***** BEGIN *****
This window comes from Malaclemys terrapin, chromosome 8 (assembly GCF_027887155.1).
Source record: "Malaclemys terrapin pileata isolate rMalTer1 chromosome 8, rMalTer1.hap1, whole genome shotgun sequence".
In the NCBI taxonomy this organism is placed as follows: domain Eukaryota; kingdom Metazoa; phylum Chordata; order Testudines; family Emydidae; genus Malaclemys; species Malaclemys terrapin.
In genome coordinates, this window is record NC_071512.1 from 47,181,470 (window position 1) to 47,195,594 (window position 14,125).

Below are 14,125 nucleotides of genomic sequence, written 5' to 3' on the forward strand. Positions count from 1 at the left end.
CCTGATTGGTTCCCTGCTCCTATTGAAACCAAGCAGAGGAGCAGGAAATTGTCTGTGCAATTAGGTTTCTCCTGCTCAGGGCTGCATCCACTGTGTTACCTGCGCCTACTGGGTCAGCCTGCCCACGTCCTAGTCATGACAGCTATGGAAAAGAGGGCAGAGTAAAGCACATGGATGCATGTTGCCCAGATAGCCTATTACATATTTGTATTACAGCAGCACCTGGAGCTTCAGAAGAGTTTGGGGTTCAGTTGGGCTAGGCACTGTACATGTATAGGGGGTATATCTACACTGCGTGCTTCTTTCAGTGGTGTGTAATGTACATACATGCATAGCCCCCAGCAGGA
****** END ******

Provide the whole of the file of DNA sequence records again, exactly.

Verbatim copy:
This window comes from Malaclemys terrapin, chromosome 8 (assembly GCF_027887155.1).
Source record: "Malaclemys terrapin pileata isolate rMalTer1 chromosome 8, rMalTer1.hap1, whole genome shotgun sequence".
In the NCBI taxonomy this organism is placed as follows: domain Eukaryota; kingdom Metazoa; phylum Chordata; order Testudines; family Emydidae; genus Malaclemys; species Malaclemys terrapin.
In genome coordinates, this window is record NC_071512.1 from 47,181,470 (window position 1) to 47,195,594 (window position 14,125).

Below are 14,125 nucleotides of genomic sequence, written 5' to 3' on the forward strand. Positions count from 1 at the left end.
CCTGATTGGTTCCCTGCTCCTATTGAAACCAAGCAGAGGAGCAGGAAATTGTCTGTGCAATTAGGTTTCTCCTGCTCAGGGCTGCATCCACTGTGTTACCTGCGCCTACTGGGTCAGCCTGCCCACGTCCTAGTCATGACAGCTATGGAAAAGAGGGCAGAGTAAAGCACATGGATGCATGTTGCCCAGATAGCCTATTACATATTTGTATTACAGCAGCACCTGGAGCTTCAGAAGAGTTTGGGGTTCAGTTGGGCTAGGCACTGTACATGTATAGGGGGTATATCTACACTGCGTGCTTCTTTCAGTGGTGTGTAATGTACATACATGCATAGCCCCCAGCAGGA